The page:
Cytosolic and nuclear proteins are targeted for proteosomal degradation by the addition of multiubiquitin chains. The specificity of this process is largely conferred by ubiquitin protein ligases (E3s) that interact with specific ubiquitin conjugating enzymes (E2s). One important role for ubiquitylation is in quality control in the secretory pathway, targeting proteins for degradation through a set of processes known as endoplasmic reticulum (ER) -associated degradation (ERAD). ERAD is important in many diseases including cystic fibrosis, neurodegenerative disorders, alpha-1 antitrypsin deficiency, tyrosinase deficiency and cancer. ERAD is also important in controlling levels of cell surface receptors and in regulation crucial enzymes involved in cholesterol metabolism. gp78, also known as the autocrine motility factor receptor, is an E3 implicated in ERAD. This invention relates to the identification of a discrete domain within gp78 that encodes a binding site specific for gp78's cognate E2, Ube2g2. Ube2g2 is the most widely implicated E2 in ERAD. Expression of the Ube2g2 binding region provides a means of blocking ERAD by preventing interactions between gp78 and Ube2g2 and has the potential to provide diagnostic and therapeutic methods of intervening in modulating ERAD with consequences for disease processes and for generating recombinant secreted proteins in mammalian cells.

Composition for Detecting the Response of Rectal Adenocarcinomas to Radiochemotherapy

Thomas Ried et al. (NCI), U.S. Provisional Application No. 60/535,491 filed 12 Jan 2004 (DHHS Reference No. E-269-2003/0-US-01)

Licensing Contact: Thomas Clouse; 301-435-4076; clouset@mail.nih.gov.

Rectal adenocarcinomas are among the most frequent malignant tumors. Surgery, including total mesorectal resection, is the primary treatment. Radiation or combined radiochemotherapy can be necessary before or after resection of the primary tumor. However, the response of individual tumors to radiochemotherapy is not uniform, and patients with radiochemotherapy resistant tumors are needlessly exposed to radiation, chemotherapy drugs, and the associated side effects thereof. The invention discloses the identification of genes and gene products, e.g., molecular markers or molecular signatures that are differentially expressed in responders and non-responders to radiochemotherapy treatment of rectal adenocarcinoma. The detection of differential expression levels of these genes can serve as a basis for diagnostic assays to predict the response to radiochemotherapy and can be used to identify the appropriate agent to be administered to enhance the effectiveness of the radiochemotherapy.

Peptide Agonists of Prostate-Specific Antigen and Uses Thereof

Kwong-yok Tsang and Jeffrey Schlom (NCI), U.S. Provisional Application No. 60/334,575 filed 30 Nov 2001 (DHHS Reference No. E-123-2001/0-US-01); PCT Application No. PCT/US02/37805 filed 26 Nov 2003 (DHHS Reference No. E-124-2001/1-PCT-01); and subsequent National Stage filings in the United States, Europe, Canada, Australia, and Japan

Licensing Contact: Jeff Walenta; 301-435-4633; walentaj@mail.nih.gov.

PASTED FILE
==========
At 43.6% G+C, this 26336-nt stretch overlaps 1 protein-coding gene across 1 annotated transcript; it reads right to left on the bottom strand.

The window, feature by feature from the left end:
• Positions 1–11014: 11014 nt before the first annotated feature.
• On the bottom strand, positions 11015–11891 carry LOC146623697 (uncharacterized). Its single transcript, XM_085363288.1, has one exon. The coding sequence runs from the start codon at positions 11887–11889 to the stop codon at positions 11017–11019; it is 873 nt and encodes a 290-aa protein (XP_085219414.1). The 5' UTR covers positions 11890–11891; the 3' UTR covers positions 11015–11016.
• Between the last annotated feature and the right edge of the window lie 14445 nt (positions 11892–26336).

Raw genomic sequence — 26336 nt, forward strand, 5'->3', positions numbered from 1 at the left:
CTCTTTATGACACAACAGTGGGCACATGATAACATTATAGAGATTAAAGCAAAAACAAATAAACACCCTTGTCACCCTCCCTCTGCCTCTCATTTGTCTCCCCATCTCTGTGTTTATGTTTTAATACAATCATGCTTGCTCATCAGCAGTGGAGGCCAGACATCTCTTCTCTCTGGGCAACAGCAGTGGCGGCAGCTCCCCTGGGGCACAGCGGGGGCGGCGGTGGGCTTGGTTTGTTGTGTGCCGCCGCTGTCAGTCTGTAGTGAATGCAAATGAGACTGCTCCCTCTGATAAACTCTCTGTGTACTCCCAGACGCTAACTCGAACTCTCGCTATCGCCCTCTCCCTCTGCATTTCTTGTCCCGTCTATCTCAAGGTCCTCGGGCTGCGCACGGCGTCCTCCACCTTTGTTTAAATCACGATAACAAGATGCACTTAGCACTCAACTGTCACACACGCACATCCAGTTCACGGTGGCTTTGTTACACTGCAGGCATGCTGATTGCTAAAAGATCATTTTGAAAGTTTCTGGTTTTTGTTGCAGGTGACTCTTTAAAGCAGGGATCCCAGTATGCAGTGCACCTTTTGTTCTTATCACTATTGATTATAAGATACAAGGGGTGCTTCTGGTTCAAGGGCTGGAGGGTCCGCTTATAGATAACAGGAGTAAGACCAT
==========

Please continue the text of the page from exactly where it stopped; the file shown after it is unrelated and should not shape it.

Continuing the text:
Current treatment for prostate cancer involves surgery, radiation, chemotherapy, and/or hormonal therapy. In spite of these treatments, over 40,000 men die of prostate cancer each year in the United States alone. A promising new treatment modality for prostate cancer involves harnessing the body's own immune response to eliminate a cancer. Traditional and non-traditional vaccine therapies have been shown to stimulate an immune response against commonly expressed tumor-associated antigens. One such common tumor-associated antigen expressed on a Start Printed Page 1728majority of prostate cancer cells is Prostate Specific Antigen (PSA).

The present invention relates to isolated peptides comprising immunogenic peptides derived from PSA. These immunogenic peptides are considered agonist epitopes of the wild-type PSA-3 cytotoxic T lymphocyte (CTL) epitope: an agonist epitope is modified from the wild type epitope and shows greater immune stimulating characteristics. This invention claims the physical composition and use of the PSA-3 agonist epitopes, including peptide, nucleic acid, pharmaceutical composition, and method of treatment. The PSA-3 agonist epitopes would have application in a number of traditional and non-traditional vaccine delivery systems for the treatment of cancer.

Some vaccine delivery fields of use for the PSA-3 epitope have been exclusively licensed. However, a number of fields are available for other traditional and non-traditional vaccine delivery systems. This invention has been published in Schlom, et al., “Identification and Characterization of a Human Agonist Cytotoxic T-Lymphocyte Epitope of Human Prostate-specific Antigen.” Clinical Cancer Research, Vol. 8, 41-53, January 2002.

In addition to licensing, the technology is available for further development through collaborative research with the inventors via a Cooperative Research and Development Agreement (CRADA).

Start Signature

Dated: December 29, 2004.

Steven M. Ferguson,

Director, Division of Technology Development and Transfer, Office of Technology Transfer, National Institutes of Health.

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[FR Doc. 05-391 Filed 1-7-05; 8:45 am]

BILLING CODE 4140-01-P